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Gerard Butler and Katherine Heigl star in The Ugly Truth.

Saeed Adyani/© 2009 Columbia Pictures Industries, Inc. All rights reserved.

1 out of 4 stars

Country
USA
Language
English

The Ugly Truth

  • Directed by Robert Luketic
  • Written by Nicole Eastman, Karen McCullah Lutz and Kirsten Smith
  • Starring Katherine Heigl and Gerard Butler
  • Classification: 14A

If Doris Day and Rock Hudson had made jokes about vibrating panties and fellatio at the ballpark, just think how much funnier their romantic comedies would have been. That appears to have been the brainwave behind The Ugly Truth , the latest Katherine Heigl comedy from the director and two-thirds of the writing team of Legally Blonde .

Contrived as a crossover between a female-friendly romantic comedy and a male-targeted, anti-political correctness jab, The Ugly Truth veers between crude and cloying.

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Heigl ( Knocked Up , 27 Dresses ) stars in her third comedy in a similar role, as an overachiever careerist with no time for romance in her life. Here, she plays Abby Richter, a television producer at a Sacramento, Calif., morning show. To boost the show's ratings, her boss hires a sexist local-cable host, Mike Chadaway (Gerard Butler). He's a former salesman who argues that men want lust, not love, and women should learn to accommodate them. On his first day, he solves the marital woes of the show's bickering co-anchors Larry (a very funny John Michael Higgins) and Georgia (Cheryl Hines), by encouraging Larry to assert his inner caveman.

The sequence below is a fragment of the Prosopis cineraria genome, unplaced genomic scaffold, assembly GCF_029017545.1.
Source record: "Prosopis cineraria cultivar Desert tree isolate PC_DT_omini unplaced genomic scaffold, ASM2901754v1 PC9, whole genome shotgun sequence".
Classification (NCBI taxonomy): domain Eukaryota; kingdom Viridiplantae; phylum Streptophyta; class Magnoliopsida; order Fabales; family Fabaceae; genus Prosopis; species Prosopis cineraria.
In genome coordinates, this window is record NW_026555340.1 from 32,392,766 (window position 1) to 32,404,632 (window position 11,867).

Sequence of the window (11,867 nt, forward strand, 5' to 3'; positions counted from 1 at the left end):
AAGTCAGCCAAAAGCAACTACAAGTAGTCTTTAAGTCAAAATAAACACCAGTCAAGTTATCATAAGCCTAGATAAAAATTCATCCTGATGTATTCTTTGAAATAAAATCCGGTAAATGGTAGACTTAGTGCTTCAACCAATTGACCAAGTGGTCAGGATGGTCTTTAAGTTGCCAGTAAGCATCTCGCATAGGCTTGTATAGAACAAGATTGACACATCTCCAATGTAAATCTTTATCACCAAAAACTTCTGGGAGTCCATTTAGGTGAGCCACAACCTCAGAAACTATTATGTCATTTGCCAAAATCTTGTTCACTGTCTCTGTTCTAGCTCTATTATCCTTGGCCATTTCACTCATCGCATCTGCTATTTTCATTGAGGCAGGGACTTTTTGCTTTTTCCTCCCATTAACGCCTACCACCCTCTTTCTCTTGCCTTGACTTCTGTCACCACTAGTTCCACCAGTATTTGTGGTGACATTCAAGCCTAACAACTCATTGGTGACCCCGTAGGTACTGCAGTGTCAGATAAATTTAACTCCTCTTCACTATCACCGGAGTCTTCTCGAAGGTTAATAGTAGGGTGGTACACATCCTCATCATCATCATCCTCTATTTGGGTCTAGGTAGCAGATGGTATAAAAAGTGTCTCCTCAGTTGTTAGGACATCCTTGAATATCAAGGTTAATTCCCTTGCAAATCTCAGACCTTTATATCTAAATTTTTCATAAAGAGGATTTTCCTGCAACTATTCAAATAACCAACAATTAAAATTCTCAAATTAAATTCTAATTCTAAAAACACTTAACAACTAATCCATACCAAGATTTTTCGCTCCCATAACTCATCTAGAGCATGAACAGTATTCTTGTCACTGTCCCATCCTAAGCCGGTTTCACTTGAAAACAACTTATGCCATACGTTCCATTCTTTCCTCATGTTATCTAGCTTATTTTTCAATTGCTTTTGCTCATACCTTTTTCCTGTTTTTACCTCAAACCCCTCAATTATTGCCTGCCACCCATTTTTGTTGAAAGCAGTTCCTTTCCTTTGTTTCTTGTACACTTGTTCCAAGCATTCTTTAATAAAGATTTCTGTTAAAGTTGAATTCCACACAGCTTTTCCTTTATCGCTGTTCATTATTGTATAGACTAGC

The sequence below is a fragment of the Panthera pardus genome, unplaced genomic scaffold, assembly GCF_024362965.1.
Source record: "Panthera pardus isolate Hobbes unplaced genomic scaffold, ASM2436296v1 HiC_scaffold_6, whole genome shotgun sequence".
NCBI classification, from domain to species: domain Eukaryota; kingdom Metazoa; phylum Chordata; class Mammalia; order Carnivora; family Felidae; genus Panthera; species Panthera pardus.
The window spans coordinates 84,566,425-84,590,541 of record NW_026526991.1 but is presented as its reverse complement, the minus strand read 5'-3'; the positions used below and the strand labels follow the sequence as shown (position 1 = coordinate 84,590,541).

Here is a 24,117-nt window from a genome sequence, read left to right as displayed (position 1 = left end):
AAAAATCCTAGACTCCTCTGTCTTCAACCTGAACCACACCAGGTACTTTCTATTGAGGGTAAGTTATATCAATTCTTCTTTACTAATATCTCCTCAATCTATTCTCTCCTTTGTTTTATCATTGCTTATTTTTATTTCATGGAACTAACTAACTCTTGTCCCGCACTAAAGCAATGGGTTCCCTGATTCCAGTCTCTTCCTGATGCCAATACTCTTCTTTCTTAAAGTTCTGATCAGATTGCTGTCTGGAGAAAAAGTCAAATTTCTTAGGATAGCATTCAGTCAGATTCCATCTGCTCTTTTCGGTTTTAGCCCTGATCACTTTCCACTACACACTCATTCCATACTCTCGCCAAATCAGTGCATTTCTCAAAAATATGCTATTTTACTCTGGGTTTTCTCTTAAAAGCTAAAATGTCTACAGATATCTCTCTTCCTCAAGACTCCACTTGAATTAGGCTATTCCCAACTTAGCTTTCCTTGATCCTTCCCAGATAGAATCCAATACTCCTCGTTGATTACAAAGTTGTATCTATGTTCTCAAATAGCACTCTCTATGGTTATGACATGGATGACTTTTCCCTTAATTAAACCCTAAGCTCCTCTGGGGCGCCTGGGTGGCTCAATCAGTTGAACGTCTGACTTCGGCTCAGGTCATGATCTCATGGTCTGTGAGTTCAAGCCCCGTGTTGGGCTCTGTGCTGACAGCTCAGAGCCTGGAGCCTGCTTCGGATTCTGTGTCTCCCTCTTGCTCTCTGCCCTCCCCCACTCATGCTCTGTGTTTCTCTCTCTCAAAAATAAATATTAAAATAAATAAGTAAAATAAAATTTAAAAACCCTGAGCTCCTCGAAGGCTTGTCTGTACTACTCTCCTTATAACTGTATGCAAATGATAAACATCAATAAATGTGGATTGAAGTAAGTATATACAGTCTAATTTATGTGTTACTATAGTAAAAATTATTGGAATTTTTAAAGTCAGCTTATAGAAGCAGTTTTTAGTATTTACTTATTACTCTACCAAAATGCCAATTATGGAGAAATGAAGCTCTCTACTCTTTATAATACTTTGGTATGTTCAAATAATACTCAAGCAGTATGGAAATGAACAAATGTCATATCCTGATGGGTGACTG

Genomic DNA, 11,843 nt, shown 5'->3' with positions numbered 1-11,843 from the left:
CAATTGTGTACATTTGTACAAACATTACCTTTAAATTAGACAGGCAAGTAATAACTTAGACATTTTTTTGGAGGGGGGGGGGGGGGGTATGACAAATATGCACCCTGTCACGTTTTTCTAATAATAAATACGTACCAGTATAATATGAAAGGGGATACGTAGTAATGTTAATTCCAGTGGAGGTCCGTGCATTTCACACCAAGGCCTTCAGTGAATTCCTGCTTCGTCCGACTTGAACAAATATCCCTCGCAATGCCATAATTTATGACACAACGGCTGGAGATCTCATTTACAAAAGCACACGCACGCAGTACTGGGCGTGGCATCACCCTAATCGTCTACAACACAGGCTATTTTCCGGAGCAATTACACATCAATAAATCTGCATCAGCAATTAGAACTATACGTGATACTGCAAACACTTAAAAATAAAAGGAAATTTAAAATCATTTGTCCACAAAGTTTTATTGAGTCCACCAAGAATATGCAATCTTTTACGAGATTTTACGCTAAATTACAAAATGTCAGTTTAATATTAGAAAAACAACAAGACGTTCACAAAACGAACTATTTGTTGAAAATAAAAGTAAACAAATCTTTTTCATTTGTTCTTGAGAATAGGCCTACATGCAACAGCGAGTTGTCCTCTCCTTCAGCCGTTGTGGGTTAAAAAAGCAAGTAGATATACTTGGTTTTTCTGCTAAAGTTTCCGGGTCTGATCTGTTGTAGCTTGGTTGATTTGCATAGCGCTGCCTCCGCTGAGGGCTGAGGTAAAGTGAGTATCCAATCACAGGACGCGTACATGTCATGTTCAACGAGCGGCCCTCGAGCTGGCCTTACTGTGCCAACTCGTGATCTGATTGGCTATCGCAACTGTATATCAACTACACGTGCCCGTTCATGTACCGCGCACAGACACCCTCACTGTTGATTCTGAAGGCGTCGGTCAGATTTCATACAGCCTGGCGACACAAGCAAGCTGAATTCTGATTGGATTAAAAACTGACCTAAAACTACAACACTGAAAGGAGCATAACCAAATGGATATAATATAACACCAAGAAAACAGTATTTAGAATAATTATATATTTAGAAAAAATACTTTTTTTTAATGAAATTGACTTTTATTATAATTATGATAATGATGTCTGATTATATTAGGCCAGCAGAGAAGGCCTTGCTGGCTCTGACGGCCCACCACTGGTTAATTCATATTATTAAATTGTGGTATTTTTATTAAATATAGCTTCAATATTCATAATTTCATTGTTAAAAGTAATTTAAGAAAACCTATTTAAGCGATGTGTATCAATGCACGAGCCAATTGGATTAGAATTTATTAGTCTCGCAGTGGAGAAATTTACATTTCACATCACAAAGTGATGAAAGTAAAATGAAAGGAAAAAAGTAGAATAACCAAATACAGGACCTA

Abby, despite a few years in the news business, is infuriated by this, or at least for two or three scenes, until she makes a deal with Mike: She'll take his advice on how to land her waxworks-handsome doctor neighbour, Colin (Eric Winter). If his advice fails, he agrees to quit the show.

This is the setup for a progressively more improbable series of gags that sees Mike guiding Abby through dates, via an earpiece, like a modern-day Cyrano de Bergerac, while she endures various humiliations before she recognizes which man she really wants.

The script for The Ugly Truth was written by three women: Karen McCullah Lutz and Kirsten Smith ( Legally Blonde , The House Bunny ), and Nicole Eastman. They try desperately to copy Judd Apatow's recipe for romantic raunch but succeed only in reversing his snigger-to-flinch ratio. Certainly the script is not helped by director Robert Lukatic, who directs this like an episode of Two and a Half Men , right down to the nudge-nudge musical cues and flat visual style.

Heigl is obviously not at ease with the physical slapstick the role demands; she puts far too much effort and calculation into her character's every reaction. In spite of the camera's rapt attention to Heigl's blondness, full lips and tight clothes, her performance never really feels like anything more than a series of wardrobe changes and disconnected outbursts.

The best one can say for the performances here is that you can't possibly imagine stars Heigl and Butler are as obnoxious as the characters they play. That's particularly true of Butler, whose shambling puppyish manner belies his character's hostile edge. Long before Mike shows his true romantic colours, his soft side is a foregone conclusion.

The minimum you ask of a romantic comedy is that it leaves you with a mildly pleasant sense that deserving pretty people can find true love.

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Yet, right down to the final scene, with its grating soundtrack and cheap computer-generated imagery, The Ugly Truth feels more ugly than true, and predictable in everything except its level of crassness.

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About the Author
Film critic

Liam Lacey is a film critic for The Globe and Mail. More

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